Cornell

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A black student group at Cornell University announced plans to disrupt a Tuesday meeting of the University Assembly in protest of its role in upholding free speech rights on campus, which the group called “a key instrument in protecting white supremacists.”

Black Students United wrote on Facebook Monday that this action would be part of its intention to “[force] white supremacists to be held accountable for their actions,” following the alleged assault of a black Cornell student, who said he was repeatedly punched and called racial slurs last week at his student residence by a group of white men.

BSU said the University Assembly is “responsible for the creation of the campus judicial code … a key instrument in protecting white supremacists from receiving consequences for using hate speech by declaring their words as an exercise of their freedom of speech.”

The student group called on its supporters to come out garbed in all-black clothing and interrupt the assembly meeting. A Facebook event for the protest lists 139 people as committed to attending, and another 91 as interested.

Cornell’s code of conduct outlines the university’s commitment to freedom of expression, explaining, “To curb speech on the grounds that an invited speaker is noxious, that a cause is evil, or that such ideas will offend some listeners is therefore inconsistent with a university’s purpose.”

BSU has also said it has plans to soon present a list of demands to the administration, and the group made allusions to “actions that we will be taking on Wednesday, September 20th.”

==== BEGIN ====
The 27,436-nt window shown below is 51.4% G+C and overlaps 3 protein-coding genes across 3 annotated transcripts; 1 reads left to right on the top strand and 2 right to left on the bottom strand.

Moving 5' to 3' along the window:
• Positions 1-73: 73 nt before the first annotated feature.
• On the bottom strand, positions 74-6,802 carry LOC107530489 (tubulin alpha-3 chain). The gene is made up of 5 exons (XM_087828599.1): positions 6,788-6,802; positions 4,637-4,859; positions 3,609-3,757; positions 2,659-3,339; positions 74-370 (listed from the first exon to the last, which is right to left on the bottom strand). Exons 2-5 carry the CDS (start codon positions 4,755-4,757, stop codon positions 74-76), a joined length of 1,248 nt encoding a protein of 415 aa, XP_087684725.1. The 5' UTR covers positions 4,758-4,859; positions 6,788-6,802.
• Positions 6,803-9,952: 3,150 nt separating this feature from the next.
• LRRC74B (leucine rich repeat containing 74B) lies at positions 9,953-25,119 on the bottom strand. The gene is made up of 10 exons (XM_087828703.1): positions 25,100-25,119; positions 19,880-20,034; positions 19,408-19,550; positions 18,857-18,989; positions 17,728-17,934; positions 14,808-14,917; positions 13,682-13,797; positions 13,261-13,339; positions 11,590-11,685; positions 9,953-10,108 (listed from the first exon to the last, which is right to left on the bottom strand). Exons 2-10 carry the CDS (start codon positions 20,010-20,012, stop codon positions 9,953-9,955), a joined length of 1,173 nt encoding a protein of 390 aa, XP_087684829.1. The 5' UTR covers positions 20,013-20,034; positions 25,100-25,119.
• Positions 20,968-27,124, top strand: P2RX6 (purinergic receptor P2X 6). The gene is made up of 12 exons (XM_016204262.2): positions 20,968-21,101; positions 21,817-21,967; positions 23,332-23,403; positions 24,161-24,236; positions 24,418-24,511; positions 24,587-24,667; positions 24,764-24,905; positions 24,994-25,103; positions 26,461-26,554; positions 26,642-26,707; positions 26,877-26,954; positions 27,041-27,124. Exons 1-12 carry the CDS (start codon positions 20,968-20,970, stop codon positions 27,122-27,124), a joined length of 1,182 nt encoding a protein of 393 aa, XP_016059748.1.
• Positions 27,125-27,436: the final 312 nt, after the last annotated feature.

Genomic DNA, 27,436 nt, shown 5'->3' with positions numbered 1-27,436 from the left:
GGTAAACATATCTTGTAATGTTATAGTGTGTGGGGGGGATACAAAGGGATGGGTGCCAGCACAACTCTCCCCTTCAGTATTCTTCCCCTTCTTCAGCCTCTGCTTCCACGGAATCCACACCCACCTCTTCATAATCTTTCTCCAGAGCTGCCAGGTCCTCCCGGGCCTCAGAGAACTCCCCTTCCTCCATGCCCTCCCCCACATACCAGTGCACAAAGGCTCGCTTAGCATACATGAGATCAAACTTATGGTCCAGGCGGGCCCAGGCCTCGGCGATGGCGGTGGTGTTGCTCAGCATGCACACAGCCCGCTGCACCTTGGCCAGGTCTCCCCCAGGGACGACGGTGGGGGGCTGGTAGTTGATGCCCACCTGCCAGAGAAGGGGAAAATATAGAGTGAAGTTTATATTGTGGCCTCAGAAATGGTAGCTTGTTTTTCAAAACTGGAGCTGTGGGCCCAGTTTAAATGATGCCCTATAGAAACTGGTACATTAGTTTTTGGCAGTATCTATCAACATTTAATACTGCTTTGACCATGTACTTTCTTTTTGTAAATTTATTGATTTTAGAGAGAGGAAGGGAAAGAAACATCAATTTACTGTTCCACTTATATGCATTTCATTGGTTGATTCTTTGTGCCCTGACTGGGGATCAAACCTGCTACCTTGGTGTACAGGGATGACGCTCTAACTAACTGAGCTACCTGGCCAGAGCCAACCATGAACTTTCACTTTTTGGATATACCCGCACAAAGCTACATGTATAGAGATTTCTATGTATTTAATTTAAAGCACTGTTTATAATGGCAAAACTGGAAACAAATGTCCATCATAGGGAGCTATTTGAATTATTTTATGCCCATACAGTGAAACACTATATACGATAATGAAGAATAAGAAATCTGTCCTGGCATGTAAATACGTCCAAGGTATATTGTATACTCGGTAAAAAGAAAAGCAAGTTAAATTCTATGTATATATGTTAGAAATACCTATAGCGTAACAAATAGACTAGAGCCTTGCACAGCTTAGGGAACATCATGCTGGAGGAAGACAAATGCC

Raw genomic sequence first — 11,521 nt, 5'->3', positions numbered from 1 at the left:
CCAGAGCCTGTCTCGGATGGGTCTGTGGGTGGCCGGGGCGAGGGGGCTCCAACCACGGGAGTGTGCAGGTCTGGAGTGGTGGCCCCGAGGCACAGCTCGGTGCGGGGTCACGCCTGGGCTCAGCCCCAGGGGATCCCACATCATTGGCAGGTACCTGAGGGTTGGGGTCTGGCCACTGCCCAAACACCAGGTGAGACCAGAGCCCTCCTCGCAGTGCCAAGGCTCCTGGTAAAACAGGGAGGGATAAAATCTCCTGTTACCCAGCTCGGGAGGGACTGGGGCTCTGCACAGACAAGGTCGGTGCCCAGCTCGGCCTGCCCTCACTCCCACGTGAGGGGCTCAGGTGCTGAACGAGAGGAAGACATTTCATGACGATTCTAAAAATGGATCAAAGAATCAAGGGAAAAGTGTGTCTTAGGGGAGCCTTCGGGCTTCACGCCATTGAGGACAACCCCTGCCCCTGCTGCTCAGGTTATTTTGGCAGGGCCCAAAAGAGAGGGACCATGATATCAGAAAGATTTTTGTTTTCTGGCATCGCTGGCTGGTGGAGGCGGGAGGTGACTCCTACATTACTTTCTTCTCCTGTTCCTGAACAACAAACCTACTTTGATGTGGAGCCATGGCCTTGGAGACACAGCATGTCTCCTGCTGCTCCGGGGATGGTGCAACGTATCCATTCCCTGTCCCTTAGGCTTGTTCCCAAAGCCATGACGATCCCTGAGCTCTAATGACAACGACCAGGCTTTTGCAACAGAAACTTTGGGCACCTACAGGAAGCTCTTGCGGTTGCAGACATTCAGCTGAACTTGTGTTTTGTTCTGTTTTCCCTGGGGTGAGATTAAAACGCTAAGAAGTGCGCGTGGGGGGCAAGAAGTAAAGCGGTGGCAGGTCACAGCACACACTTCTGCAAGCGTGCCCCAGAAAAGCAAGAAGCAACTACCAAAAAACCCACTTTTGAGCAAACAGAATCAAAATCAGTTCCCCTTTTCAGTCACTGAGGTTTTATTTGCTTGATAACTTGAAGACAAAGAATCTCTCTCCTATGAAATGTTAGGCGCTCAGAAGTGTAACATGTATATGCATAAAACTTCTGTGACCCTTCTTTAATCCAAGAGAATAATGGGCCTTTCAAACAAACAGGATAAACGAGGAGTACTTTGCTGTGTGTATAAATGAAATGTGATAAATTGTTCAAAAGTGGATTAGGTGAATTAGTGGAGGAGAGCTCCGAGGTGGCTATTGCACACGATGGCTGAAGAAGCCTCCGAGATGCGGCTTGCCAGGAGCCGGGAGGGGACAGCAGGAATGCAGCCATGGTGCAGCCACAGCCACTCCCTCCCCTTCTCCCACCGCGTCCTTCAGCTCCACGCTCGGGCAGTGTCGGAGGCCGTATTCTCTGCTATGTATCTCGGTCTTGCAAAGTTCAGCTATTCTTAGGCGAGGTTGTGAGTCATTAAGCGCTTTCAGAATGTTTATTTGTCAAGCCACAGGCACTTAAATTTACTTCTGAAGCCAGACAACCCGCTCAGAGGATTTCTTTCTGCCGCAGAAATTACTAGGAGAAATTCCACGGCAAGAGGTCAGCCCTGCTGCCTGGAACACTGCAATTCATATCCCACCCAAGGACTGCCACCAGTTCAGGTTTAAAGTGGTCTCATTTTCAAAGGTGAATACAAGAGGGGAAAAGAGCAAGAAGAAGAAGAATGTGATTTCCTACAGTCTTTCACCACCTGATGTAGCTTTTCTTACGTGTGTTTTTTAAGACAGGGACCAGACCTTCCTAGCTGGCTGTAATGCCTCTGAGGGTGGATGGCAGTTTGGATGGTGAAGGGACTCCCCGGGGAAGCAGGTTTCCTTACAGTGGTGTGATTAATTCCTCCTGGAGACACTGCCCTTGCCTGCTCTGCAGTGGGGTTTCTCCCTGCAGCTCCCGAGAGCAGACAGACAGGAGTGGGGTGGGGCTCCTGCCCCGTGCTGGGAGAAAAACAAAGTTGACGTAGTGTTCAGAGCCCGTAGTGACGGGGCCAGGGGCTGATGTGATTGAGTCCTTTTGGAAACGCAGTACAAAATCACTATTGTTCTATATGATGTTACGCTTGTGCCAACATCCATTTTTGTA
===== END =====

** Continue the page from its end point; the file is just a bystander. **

BSU declared a “state of emergency” after the alleged attack on the unnamed black student last week. The incident is currently being investigated by the university, and Ithaca police reportedly arrested and charged one student with a single count of assault in the third degree.

Racial tensions on the campus had escalated earlier this month when a member of a Cornell fraternity yelled, “Build a wall around the [Latino Living Center].” A list of demands to the administration was quickly issued by La Asociación Latina.

The Cornell Student Assembly—a separate body from the University Assembly—weighed in on Saturday with its thoughts on the “disingenuous” nature of Cornell’s motto, “Any Person, Any Study” in light of these recent events.

In the assembly’s Facebook post berating the administration, the students made sure to denounce the newly celebrated opening of Cornell Tech, created in partnership with Israel’s Technion University.

“Cornell Tech was built with the support of an institution that has led to the loss of thousands of lives in the Palestine-Israel Conflict,” the student assembly said.

The inclusion of the baseless accusation against the Technion divided the Student Assembly, according to a report by the Cornell Sun. One student representative said the line was not meant “to injure or alienate any community on campus, nor was it to take a side.”

Edits made to the statement post-publication did not include changes to the comments on Israel.

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